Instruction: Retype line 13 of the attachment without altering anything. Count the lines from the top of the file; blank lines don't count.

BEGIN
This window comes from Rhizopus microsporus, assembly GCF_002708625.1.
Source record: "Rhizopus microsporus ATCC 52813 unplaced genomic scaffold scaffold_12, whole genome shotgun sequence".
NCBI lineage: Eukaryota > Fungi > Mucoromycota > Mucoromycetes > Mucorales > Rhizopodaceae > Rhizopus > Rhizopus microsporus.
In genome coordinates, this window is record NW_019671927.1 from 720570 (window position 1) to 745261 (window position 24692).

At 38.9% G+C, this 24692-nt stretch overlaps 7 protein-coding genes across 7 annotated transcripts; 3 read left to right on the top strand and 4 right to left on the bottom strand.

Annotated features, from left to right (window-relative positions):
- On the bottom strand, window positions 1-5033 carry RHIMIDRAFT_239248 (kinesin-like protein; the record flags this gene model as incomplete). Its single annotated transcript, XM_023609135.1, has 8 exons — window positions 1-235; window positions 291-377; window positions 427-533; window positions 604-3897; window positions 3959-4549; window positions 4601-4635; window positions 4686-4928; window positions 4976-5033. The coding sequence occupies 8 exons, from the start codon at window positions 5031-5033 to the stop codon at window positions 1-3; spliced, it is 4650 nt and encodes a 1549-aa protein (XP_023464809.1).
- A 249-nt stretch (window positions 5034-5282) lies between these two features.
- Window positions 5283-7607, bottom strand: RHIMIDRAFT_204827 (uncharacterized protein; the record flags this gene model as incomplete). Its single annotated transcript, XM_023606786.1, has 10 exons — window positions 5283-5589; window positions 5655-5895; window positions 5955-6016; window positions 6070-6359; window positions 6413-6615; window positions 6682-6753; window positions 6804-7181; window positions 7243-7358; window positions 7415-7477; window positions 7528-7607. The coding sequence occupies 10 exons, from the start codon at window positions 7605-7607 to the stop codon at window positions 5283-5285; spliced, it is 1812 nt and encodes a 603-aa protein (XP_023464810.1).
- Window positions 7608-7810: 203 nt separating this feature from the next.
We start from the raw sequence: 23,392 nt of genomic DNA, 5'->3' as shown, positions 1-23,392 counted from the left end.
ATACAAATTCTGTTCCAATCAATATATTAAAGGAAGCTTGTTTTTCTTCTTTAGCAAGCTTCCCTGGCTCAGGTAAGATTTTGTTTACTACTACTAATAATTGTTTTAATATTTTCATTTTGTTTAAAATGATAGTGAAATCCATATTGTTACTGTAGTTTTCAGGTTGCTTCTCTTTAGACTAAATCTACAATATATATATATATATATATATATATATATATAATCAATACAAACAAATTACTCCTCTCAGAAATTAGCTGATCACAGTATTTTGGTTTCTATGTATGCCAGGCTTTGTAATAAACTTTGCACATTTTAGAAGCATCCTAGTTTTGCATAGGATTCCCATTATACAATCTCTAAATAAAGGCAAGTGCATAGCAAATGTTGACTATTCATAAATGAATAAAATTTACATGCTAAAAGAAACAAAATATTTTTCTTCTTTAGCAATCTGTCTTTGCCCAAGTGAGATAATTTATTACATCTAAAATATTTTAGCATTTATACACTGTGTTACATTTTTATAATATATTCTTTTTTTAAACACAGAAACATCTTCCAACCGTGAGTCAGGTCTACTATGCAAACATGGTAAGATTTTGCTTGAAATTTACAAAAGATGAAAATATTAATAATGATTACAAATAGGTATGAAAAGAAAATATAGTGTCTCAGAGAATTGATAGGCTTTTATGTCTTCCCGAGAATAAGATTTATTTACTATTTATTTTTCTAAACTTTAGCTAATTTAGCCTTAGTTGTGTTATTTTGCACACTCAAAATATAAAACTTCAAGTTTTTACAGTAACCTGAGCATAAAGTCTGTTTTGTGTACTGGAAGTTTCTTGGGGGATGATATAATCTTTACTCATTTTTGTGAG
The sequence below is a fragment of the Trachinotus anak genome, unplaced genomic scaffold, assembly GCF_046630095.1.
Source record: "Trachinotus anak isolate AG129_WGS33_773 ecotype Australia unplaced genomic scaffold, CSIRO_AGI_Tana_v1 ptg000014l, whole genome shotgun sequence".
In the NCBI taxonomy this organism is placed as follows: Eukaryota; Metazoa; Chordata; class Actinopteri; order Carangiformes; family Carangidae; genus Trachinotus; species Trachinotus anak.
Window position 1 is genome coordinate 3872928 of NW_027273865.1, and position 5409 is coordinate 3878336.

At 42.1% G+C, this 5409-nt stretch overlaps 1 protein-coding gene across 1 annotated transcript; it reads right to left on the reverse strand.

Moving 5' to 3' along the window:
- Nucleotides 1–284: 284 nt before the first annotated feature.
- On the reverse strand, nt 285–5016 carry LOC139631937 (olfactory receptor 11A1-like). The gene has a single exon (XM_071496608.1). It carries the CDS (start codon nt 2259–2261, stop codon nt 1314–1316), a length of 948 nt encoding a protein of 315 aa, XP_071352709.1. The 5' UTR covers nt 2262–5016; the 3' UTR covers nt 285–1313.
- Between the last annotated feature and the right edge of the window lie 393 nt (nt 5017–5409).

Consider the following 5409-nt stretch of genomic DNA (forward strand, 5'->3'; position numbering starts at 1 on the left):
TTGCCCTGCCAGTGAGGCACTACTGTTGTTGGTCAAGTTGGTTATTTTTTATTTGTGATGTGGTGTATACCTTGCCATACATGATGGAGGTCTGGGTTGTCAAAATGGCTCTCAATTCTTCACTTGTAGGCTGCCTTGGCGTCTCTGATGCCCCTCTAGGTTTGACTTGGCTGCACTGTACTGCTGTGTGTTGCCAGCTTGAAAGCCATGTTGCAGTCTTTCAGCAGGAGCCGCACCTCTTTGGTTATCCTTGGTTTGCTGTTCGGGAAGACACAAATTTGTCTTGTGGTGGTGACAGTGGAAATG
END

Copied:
The sequence below is a fragment of the Trachinotus anak genome, unplaced genomic scaffold, assembly GCF_046630095.1.